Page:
The Log

I’ve been trying to write this for three days, but the words have been elusive.

It’s not writer’s block, or even blighter’s rock, but merely lack of that effervescent potion—time. When everything presses down, time just sublimates. As if on cue, my computer suddenly shut down, demonstrating that when the gods are stacked against you, the only recourse is to stick to your guns.

My plan was to travel to Baiona this weekend, but that never happened—too many other things to do, so my trip to the town where Martin Pinzon docked fell by the wayside. There’s a mock-up of the Pinta in the harbor, but I doubt it has a lot to see.

The fact is Pinzon’s return is scarcely documented—he got to Spain before Columbus, whose landing in Portugal generated much nonsense about the admiral’s service to the Portuguese crown. Pinzon was half dead when he landed, and by the time he arrived in Palos he had only days to live.

The courtyard of Pinzon's house in Palos de la Frontera.

The courtyard of Pinzon’s house in Palos de la Frontera.

I’m not even sure whether Pinzon sailed from Baiona to Palos, or whether he traveled overland. My gut feeling is the former, because the crew would have wanted to bring the ship home—after all the owner was aboard—and yet there’s no mention of the caravel returning to Andalucia.

I have visions of a dying man being transported on a cart down the rickety and winding roads of Castille, south into the Extremadura, and finally into Andalucia. But there’s a large book on my nightstand, written by a ‘Catedrático’ from Seville, a history of the Pinzon brothers, and maybe that holds the key.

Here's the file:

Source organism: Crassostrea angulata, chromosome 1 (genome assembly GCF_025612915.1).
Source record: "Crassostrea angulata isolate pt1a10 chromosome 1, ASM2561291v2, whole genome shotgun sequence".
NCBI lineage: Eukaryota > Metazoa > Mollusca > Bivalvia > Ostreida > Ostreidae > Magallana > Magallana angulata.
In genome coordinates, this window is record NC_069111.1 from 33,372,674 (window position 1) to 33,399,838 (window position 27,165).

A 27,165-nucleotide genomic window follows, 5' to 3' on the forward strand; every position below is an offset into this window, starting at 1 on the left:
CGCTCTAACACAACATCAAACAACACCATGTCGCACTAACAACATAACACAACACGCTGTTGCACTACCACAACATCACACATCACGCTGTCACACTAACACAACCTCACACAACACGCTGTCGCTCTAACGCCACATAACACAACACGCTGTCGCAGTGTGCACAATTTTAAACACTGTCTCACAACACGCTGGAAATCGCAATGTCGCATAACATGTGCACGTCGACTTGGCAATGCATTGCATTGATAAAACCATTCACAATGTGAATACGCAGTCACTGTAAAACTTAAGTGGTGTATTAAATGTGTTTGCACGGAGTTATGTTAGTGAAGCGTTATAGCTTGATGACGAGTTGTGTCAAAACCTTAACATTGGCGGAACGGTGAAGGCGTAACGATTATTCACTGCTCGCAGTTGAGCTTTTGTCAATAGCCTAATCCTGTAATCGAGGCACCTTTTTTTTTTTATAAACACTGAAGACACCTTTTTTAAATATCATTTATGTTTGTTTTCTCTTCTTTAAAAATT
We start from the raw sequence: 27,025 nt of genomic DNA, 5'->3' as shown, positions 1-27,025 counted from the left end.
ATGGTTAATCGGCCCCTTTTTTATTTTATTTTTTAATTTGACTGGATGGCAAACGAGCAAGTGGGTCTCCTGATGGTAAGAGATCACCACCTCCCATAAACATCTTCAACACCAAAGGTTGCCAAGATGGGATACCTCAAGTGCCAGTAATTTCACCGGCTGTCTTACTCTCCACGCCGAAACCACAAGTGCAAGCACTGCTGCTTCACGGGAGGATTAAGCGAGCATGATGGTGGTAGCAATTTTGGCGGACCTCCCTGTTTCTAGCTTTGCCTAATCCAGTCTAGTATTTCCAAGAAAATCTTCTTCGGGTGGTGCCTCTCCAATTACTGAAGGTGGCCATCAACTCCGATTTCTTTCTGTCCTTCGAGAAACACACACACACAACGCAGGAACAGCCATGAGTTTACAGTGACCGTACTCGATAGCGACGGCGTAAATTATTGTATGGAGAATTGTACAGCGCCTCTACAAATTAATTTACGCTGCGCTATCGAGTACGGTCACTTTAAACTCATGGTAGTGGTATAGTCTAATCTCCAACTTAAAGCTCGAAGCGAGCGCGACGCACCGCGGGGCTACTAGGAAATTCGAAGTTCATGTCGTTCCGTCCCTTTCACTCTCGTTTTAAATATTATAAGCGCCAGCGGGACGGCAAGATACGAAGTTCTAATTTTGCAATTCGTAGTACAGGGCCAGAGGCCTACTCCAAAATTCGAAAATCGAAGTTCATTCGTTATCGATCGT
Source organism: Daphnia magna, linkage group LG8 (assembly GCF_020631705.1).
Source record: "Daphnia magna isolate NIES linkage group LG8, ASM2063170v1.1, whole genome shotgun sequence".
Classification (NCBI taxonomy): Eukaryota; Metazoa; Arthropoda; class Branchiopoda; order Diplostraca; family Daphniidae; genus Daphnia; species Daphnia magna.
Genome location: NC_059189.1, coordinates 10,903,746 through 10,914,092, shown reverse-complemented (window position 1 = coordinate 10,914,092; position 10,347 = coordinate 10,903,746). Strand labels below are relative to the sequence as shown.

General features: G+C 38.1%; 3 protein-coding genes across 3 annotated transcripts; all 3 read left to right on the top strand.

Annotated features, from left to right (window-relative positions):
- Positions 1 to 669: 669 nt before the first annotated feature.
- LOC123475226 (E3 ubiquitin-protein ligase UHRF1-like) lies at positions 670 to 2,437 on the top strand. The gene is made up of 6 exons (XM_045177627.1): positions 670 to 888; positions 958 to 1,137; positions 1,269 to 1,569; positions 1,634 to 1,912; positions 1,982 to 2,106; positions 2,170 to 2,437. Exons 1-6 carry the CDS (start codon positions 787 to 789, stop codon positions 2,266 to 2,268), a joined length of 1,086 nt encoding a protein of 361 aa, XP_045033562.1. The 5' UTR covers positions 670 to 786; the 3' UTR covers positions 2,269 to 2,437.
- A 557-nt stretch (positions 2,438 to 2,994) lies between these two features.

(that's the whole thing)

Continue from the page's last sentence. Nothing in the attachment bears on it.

However, it’s odd that in the house of the celebrated mariner, now turned into a museum, there’s absolutely no mention of the ship’s return—not a single painting of Martin, whereas Columbus has been the object of much brushwork. The museum shows a purposeful-looking man, with the long hair and cap typical of the period,  but it emphasizes that this is a mere artist’s impression.

The only known image of Martin Alonso Pinzon. There are no actual portraits of either Martin or his younger brother Vicente Yanez.

The only known image of Martin Alonso Pinzon. There are no actual portraits of either Martin or his younger brother Vicente Yanez.

No log book, no chronicle—most bizarre. The only log, delivered by Columbus, is a messy document, when compared to the diary of Álvaro Velho, who described Vasco da Gama’s journey to India with great accuracy.

Pinzon was a pirate, contrary to what modern-day Spanish history would have you think. As a consequence, a ship’s diary seems improbable, particularly given the deteriorating health of the captain.

Nevertheless, it is strange that the Pinta’s return from the Caribbean, after its separation from the Nina, should be completely undocumented. This is particularly odd given the ‘pleitos colombinos’, a string of lawsuits that presented evidence that Pinzon, and not Columbus, was the true discoverer of the indies.

Atmos Fear and The India Road. Quick links for smartphones and tablets.

Atmos Fear and The India Road. Quick links for smartphones and tablets.

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